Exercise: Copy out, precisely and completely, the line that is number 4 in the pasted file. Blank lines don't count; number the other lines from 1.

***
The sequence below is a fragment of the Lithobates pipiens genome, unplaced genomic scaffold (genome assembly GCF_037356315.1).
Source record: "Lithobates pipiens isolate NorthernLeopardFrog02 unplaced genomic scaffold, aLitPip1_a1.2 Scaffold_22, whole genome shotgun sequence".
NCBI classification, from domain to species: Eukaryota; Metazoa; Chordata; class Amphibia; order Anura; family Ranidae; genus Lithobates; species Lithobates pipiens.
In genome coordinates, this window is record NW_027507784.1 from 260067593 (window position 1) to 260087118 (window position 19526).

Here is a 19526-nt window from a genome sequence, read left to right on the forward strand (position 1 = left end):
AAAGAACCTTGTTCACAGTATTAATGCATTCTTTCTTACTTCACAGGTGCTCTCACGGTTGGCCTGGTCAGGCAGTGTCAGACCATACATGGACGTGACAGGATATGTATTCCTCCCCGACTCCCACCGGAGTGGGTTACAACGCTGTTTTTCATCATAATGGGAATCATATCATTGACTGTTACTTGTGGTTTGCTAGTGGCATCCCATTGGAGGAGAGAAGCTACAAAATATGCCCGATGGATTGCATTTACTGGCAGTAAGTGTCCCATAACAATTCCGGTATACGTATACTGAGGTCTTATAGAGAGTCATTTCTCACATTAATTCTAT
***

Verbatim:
In genome coordinates, this window is record NW_027507784.1 from 260067593 (window position 1) to 260087118 (window position 19526).